*I received a copy of this book in exchange for an honest review.*
Ruin is the second novel in the Cargo Trilogy, following the first novel, Cargo (which you can read my review of here: Review of Cargo). Like the prequel, I give this novel 3/5 Stars. It was quite interesting to watch the growth not only of the story and characters, but also of Mineeff and her writing. While many of the issues from Cargo (Pia’s emotions and internal narration detracting from the story; want for depth with minor characters) still remained, so did some of the positive aspects (great story and characterization of main characters). There are also a few new opinions I formed during this new chapter in Pia’s incredible life.
– There was a slow start to Ruin. Learning about the world drove the early chapters of Cargo, but in this one the drops of early suspense sometimes fell flat, and the reader is left wondering where the story is going and how much longer they have to wait for it to get there. While it is fine for the characters to feel that way (which, I think, is exactly how they feel), for the reader it creates more boredom than suspense.
– Age is a big plot point in this series. And while it feels like a bit of a nit-pick, something that really bothered me was the concept of “The Committee”, an assemblage of people with authority in the communes. It felt really bizarre to me that they were, in all likelihood, younger than the characters of the novel. There was also never much explanation for why and how they got the power that they do. This same issue initially exists in the “refuge” where the characters spend some time, but it is resolved soon enough. It seems The Committee will feature prominently in the third of the series, and I hope this issue is resolved neatly there.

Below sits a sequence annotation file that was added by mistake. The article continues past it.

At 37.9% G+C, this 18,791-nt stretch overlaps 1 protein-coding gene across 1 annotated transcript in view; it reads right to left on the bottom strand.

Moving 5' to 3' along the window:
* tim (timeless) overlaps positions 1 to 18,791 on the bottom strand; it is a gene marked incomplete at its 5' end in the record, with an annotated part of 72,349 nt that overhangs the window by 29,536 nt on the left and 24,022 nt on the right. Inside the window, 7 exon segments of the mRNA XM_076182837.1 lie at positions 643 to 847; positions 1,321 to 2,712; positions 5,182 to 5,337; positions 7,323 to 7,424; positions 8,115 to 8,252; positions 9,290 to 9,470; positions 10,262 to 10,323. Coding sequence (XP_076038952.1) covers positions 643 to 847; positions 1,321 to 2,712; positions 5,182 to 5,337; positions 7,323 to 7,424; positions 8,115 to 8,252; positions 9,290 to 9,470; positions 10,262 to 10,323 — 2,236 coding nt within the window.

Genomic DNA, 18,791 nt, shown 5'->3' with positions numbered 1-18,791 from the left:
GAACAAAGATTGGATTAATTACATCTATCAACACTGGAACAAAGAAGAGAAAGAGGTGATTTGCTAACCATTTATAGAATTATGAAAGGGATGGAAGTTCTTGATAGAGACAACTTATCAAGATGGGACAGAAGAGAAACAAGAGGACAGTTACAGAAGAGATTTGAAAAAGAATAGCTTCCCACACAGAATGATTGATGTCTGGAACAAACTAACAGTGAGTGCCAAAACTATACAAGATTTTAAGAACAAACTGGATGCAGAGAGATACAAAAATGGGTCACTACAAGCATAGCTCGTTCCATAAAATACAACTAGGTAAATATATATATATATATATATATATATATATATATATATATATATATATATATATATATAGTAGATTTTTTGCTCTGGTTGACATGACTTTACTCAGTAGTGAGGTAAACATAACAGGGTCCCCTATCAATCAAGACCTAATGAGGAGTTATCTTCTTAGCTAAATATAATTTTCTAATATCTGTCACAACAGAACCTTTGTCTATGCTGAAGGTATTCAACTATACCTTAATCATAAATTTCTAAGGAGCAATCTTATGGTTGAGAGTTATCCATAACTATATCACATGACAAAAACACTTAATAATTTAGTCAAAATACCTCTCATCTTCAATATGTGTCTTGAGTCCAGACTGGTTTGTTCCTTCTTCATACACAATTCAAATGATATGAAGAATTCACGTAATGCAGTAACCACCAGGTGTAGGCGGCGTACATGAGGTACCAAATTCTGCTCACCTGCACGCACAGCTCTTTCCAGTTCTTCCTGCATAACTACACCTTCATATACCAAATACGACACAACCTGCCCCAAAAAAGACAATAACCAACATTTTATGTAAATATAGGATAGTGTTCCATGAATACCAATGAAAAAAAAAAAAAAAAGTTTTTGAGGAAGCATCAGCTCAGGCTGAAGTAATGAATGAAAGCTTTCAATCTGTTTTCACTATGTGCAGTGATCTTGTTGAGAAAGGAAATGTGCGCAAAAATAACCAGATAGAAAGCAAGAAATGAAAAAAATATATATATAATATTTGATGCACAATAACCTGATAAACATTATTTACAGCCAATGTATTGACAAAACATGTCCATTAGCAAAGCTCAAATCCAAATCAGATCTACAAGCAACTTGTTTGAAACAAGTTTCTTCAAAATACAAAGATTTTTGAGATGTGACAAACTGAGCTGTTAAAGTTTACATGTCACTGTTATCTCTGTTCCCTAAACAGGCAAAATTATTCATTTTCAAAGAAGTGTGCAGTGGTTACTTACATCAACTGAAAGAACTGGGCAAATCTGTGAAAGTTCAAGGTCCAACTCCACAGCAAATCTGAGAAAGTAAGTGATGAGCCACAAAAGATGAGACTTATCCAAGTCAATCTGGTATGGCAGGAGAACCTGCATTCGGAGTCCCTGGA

– The lack of a clear antagonist in the first book was very palpable, although as a first in a trilogy, it was also understandable. I was worried this book would also fall short in that way, but then the last half of the book really made up for it. There was a lot of buildup for a villain, and just when you begin to think you would need to wait another book for the delivery, one comes through. It added a much needed direction and intensity with aplomb!
– The emotional intricacies of the characters, especially Pia, developed a lot in this book. While in the Cargo it felt like her go-to emotion was anger and she was keen to emotionally repress herself, in Ruin she embraces the emotions she previously pushed away. This allowed for growth and introspection that significantly cut back on her angst. It also lent to the already strong interpersonal relationships with other main characters.
Yes! In my humble opinion, Ruin is an improvement and growth upon Cargo, and anybody who liked the first book will love this one. I look forward to having the pleasure of reading the third and final piece of the series.
Here is a link to the Amazon page: Ruin
Has anyone else read this book? Do you agree or disagree? Let me know, comment below!